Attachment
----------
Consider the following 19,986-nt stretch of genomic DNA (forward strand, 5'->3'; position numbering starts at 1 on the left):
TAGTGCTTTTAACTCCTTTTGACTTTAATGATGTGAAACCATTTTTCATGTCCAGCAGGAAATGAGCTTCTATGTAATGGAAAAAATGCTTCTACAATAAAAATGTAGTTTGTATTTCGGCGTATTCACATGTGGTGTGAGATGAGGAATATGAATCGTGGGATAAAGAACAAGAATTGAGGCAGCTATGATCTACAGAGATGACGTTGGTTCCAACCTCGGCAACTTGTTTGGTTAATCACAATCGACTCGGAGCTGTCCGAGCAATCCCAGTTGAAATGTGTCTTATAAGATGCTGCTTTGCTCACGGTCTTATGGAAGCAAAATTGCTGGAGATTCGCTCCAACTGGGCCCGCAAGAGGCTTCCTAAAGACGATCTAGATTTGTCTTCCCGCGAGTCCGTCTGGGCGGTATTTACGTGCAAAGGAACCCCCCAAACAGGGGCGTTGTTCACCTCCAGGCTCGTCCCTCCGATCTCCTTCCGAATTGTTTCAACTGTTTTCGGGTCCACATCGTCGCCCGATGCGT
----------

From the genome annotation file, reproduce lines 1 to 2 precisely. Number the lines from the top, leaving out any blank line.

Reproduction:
Consider the following 19,986-nt stretch of genomic DNA (forward strand, 5'->3'; position numbering starts at 1 on the left):
TAGTGCTTTTAACTCCTTTTGACTTTAATGATGTGAAACCATTTTTCATGTCCAGCAGGAAATGAGCTTCTATGTAATGGAAAAAATGCTTCTACAATAAAAATGTAGTTTGTATTTCGGCGTATTCACATGTGGTGTGAGATGAGGAATATGAATCGTGGGATAAAGAACAAGAATTGAGGCAGCTATGATCTACAGAGATGACGTTGGTTCCAACCTCGGCAACTTGTTTGGTTAATCACAATCGACTCGGAGCTGTCCGAGCAATCCCAGTTGAAATGTGTCTTATAAGATGCTGCTTTGCTCACGGTCTTATGGAAGCAAAATTGCTGGAGATTCGCTCCAACTGGGCCCGCAAGAGGCTTCCTAAAGACGATCTAGATTTGTCTTCCCGCGAGTCCGTCTGGGCGGTATTTACGTGCAAAGGAACCCCCCAAACAGGGGCGTTGTTCACCTCCAGGCTCGTCCCTCCGATCTCCTTCCGAATTGTTTCAACTGTTTTCGGGTCCACATCGTCGCCCGATGCGT